iFixit Deems the Samsung Galaxy Note 10.1 Easier to Repair Than the New iPad
For those who own a spudger and aren't afraid to use it, the instinct to remove the outer shell of even the most sophisticated computer devices is as natural as a car owner checking under the hood or tinkering in the garage. In a recent teardown by the disassembly wizards of iFixit, the brand new Samsung Galaxy Note 10.1 was granted a repairability rating of 8 out of 10, with 10 being the easiest to fix. As far as DIY repairs go, this gives the Samsung tablet a huge advantage over the third-generation iPad, which received a score of 2, deeming it barely repairable, like its predecessor the iPad 2. But does easy home repair make for a better bargain tablet?
Based on its brand of products, Apple would say no. The iPad's über sleek monolithic design is clearly not meant to be tampered with. Access to the new iPad's precious innards involve an extremely delicate and surgical process of heating, prying, peeling, spudging, and meticulous pulling. Most noted among the obstacles are "gobs, gobs, and gobs of adhesive," sticky tape, connectors, and screws. Even the tools required — guitar picks, heat guns, and heavy-duty suction cups — cross the line between home repair and the opening scene to any Mission Impossible. Moreover, because of the way the front glass panel is adhered to the LCD screen and connected in place from beneath the LCD screen, even the most superficial fix, i.e. a cracked or shattered glass screen, requires complete disassembly.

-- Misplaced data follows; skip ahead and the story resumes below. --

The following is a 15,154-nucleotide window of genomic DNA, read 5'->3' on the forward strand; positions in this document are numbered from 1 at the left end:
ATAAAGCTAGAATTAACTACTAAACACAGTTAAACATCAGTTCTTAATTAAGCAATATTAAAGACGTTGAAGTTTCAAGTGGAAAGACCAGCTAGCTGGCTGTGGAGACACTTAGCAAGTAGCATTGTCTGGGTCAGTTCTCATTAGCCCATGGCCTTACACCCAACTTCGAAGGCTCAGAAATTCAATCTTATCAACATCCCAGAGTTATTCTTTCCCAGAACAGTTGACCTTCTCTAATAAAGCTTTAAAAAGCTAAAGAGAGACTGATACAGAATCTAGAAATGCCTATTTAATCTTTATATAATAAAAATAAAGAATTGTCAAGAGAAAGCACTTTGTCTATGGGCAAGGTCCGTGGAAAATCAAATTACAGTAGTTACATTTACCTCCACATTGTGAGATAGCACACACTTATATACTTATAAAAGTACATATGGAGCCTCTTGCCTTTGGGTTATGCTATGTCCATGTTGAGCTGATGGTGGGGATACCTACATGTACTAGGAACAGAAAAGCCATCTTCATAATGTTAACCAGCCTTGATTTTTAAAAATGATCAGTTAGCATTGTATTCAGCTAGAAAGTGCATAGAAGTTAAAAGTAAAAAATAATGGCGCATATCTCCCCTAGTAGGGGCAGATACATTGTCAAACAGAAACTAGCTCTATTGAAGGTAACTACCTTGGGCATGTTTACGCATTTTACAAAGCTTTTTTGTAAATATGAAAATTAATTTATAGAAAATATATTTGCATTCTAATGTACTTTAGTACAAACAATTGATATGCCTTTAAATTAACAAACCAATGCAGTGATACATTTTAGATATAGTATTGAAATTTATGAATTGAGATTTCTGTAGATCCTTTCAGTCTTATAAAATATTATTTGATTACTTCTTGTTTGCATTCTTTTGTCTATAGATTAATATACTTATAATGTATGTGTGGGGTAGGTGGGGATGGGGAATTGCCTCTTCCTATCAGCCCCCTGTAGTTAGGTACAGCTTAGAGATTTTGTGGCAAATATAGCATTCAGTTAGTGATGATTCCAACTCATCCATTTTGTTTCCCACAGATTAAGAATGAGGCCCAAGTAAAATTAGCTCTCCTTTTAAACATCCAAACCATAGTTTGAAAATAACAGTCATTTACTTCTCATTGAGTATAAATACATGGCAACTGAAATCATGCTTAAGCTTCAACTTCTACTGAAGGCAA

Common sense suggests that because Apple is renowned for its tight control over its closed ecosystem of software and products, the company has a obvious aversion to providing consumers the freedom to so much as change a device's battery. iFixit's co-founder and CEO Kyle Wiens suggests that it is the consumer who has led Apple down this environmentally hazardous and unsustainable path of thinner, locked-down designs with short-term usability. Wiens points to a 2010 matchup between the MacBook Air and the MacBook as the pivotal moment in Apple's history of design vs. self-repair. With both products being offered for the same price, it was the consumer who decided what features were important. The thinner, lighter, un-upgradable MacBook Air beat out the thicker, heavier, and easy-to-repair MacBook in a landslide.
In a side-by-side comparison of the Samsung Galaxy Note 10.1 and the new Apple iPad, the new iPad emerges victorious by way of its premium look, feel, and best-in-class features that exceed its $499 starting MSRP. The Samsung Galaxy Note 10.1 is less stellar in those categories, but is a comparable device with the added advantage of stereo sound. While the new iPad has a glitzy Retina display and performance advantages, the easy repairability of the Samsung Galaxy Note 10.1 is its biggest selling point. After all, beauty fades with battery life, but an upgradeable tablet can potentially last forever.
Is the Samsung Galaxy Note 10.1 a better deal than the new iPad? How strongly do you value the freedom to tinker with and repair your gadgets? Concerns about landfills, anyone? Are tamper-proof products a deliberate act of tyranny on Apple's part, or the consequence of seamless, elegant design and advanced features? Sound off in the comments section below.
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